Kill says Gray is Gophers' quarterback
By Dave Campbell
AP Sports Writer
MINNEAPOLIS -- There is no mystery about Minnesota's first-string quarterback.
MarQueis Gray, the strong, speedy junior whose uneven debut as a starter last week ended early because of cramps, still has the job despite an eye-opening performance in relief by freshman Max Shortell.
"We're not going to change anything we've done," coach Jerry Kill said.
He left a lot of room for intrigue, however. Kill has never been shy about rotating his quarterbacks, as he did last year at Northern Illinois to give Chandler Harnisch a break, and the plan for this season is to use Shortell in relief of Gray at certain points for a different look to the defense. There's also the possibility that Gray could move to wide receiver for a play here or there.
"MarQueis went out and Max came in and did well, and I think that's a great thing for us because we'd like to be aggressive with our quarterback and what we do," Kill said, adding: "We know that we've got two kids that are capable of playing, so that's a good situation to be in, and I'm not worried about that near as much as I'm worried about some other things."
Like blocking, penalties and a lack of composure and crispness in the first half, setbacks that led to the 19-17 loss at USC last Saturday. Kill described his team as "starry-eyed" and "lethargic" early in the game. The Gophers trailed 19-3 midway through the third quarter when a bad snap by the Trojans set up their first touchdown. Gray was in for that drive, which went 30 yards in four plays.
But on that warm afternoon in Southern California, Gray was sweating heavily as usual -- Kill said he thought it was anxiety-related -- and felt cramps in his calf and throwing arm. He left the game, and Shortell entered for the fourth quarter, conducting an impressive march up the field capped by a 12-yard scoring pass to Brandon Green.
The rookie from the Kansas City area threw an interception on the final possession that ended the comeback, but he turned some heads in the process.
"I went up to Max right before the game ended when I saw we were going to get the ball back and said, 'You know, I'm really proud of you,'" center Ryan Wynn said Tuesday. "Max is the same grade as my little sister, who just started college today. I was really proud of him. The kid led the huddle. He made the right calls. I tell you what: I would've been peeing my pants out there."
Shortell finished 7 of 13 for 98 yards, the touchdown and the interception, which by all accounts was an exceptional play by USC's Torin Harris to get in front of Da'Jon McKnight and wrestle the ball away.
Gray went 7 of 12 for 94 yards passing, plus 47 yards rushing on 16 attempts. Shortell looked more poised in the pocket, though, and the Gophers ran crisper plays when he was in, whether that had anything to do with who was under center or not. Kill said he saw Gray "processing quite a bit early" as he adjusted to seeing the different defenses he saw during his first game leading the offense. He played wide receiver last season while Adam Weber finished his fourth season as the starting quarterback.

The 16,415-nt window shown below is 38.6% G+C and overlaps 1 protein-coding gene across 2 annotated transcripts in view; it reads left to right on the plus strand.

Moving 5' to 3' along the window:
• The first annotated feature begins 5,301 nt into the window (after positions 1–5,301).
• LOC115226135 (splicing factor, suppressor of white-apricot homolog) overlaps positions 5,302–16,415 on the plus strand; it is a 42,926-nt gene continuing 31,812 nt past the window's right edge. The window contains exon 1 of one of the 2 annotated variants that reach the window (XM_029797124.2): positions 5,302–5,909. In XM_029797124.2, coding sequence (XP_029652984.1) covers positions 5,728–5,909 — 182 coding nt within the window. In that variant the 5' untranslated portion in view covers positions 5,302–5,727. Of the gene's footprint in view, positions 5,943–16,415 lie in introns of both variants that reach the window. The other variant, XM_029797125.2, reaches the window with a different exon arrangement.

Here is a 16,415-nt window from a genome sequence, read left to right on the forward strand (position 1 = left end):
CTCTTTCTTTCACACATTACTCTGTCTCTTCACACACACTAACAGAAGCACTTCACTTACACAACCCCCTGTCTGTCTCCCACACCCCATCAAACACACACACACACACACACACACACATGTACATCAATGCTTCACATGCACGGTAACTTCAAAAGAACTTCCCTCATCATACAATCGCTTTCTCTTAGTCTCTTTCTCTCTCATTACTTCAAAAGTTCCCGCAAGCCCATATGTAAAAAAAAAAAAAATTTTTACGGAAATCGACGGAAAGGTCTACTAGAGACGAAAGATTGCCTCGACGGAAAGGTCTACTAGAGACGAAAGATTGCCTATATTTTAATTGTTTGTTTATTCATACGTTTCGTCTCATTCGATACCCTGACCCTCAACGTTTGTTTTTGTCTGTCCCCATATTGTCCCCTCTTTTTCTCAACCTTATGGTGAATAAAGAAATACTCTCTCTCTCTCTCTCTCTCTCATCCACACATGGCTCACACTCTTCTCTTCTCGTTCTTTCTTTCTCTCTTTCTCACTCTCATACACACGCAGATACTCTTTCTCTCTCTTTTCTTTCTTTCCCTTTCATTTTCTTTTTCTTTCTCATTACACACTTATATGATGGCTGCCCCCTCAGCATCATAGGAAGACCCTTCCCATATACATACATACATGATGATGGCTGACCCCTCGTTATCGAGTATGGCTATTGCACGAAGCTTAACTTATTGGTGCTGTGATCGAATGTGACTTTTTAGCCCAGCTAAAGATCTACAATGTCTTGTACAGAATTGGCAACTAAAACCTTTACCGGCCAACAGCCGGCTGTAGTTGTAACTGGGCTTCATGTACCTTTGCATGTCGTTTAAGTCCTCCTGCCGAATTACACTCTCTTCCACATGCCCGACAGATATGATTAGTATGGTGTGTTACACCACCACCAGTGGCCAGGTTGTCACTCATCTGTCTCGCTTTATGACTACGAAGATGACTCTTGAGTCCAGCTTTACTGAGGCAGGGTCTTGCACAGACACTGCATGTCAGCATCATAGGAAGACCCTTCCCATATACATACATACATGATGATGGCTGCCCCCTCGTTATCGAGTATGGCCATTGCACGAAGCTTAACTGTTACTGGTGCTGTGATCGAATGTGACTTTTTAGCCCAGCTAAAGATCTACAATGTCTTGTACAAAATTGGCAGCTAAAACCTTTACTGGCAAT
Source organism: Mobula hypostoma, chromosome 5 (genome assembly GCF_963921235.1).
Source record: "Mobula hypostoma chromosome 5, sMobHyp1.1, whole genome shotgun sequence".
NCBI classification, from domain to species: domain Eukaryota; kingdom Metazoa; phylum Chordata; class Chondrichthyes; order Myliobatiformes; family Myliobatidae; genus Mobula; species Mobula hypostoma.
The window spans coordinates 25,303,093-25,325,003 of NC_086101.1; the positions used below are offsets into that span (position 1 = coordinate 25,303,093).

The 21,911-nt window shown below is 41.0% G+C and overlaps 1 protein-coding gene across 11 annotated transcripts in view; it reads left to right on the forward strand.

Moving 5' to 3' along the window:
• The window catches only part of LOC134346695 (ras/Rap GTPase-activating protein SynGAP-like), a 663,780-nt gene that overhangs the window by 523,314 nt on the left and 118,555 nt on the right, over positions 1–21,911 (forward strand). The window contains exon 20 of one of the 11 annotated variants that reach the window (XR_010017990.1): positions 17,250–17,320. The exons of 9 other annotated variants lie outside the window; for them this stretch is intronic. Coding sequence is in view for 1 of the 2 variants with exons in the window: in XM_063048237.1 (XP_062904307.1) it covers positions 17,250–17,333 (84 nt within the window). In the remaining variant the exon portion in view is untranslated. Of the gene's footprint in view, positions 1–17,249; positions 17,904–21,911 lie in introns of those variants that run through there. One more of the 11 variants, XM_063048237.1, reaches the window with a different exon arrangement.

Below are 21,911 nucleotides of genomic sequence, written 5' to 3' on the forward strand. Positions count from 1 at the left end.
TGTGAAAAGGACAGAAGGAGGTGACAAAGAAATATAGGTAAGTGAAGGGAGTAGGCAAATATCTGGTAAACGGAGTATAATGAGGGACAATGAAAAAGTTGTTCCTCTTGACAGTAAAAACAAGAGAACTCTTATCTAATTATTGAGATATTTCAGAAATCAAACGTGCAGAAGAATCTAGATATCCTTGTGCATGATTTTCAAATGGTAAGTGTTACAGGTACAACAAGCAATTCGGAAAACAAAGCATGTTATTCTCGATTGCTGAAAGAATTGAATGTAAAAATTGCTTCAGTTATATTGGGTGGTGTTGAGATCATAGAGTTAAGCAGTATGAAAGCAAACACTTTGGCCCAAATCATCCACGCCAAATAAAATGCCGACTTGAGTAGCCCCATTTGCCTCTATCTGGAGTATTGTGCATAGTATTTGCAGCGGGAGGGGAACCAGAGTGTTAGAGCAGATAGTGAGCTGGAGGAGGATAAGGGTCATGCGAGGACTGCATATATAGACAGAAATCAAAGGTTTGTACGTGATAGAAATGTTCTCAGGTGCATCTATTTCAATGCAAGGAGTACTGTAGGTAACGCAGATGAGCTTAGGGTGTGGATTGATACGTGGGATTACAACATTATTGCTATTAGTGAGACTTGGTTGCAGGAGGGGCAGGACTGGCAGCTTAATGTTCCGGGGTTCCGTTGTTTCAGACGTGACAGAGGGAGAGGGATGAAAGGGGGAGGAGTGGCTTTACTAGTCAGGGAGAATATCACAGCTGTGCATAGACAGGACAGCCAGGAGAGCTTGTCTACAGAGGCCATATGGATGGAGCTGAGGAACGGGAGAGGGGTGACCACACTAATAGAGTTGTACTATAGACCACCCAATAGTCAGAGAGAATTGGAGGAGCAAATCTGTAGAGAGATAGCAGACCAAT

Now, Shortell is pushing Gray the same way Gray pushed Weber.
"When 'Queis needs a break, I'll jump in there and do my job," said Shortell, shying away from any suggestion of a takeover.
Gray was down on himself, calling his performance "not good at all" while taking responsibility to be a better leader, not just a more accurate passer.
"We were doing too much thinking instead of just going out there and reacting to the play calls," Gray said.
His teammates told him not to be so self-defeating.
"There was a little nervousness for everybody, just being the first game against a different team," running back Duane Bennett said. "So we kind of feel for what he was going through, but we know he's going to have a lot of growth going into the remainder of the season. He's going to be a great asset for us."
How about at wide receiver?
"If it's a play call, I wouldn't mid it at all. As long as I'm on the field," Gray said.
That's the plan, unless he needs a rest.
"I don't want to give everything we're going to do away, but right now we need to get him focused, get comfortable on playing quarterback," Kill said, adding: "We're asking a whole lot out of that kid. We really are. But he'll be fine."
Notes: Kill called himself last week the only coach in the country who orders his staff to videotape the sideline, so he can judge his team's demeanor, class, organization and preparation. "We did a little extra running," Kill said, when asked what he saw from the USC game. He acknowledged he didn't keep his composure the whole afternoon, either. "I need to do some extra running," he said, turning his answer into a joke about his figure. ... Backup middle LB Brandon Beal is recovering from an injury to the same knee he hurt at Florida three years ago, when he tore his ACL. He was expected to challenge starter Gary Tinsley for playing time. "Is it a month? I wish I knew, but I don't," Kill said of the timetable for Beal's return. ... Another backup LB, Aaron Hill, is fighting a hamstring injury. Kill said he's "very questionable" to play against New Mexico State.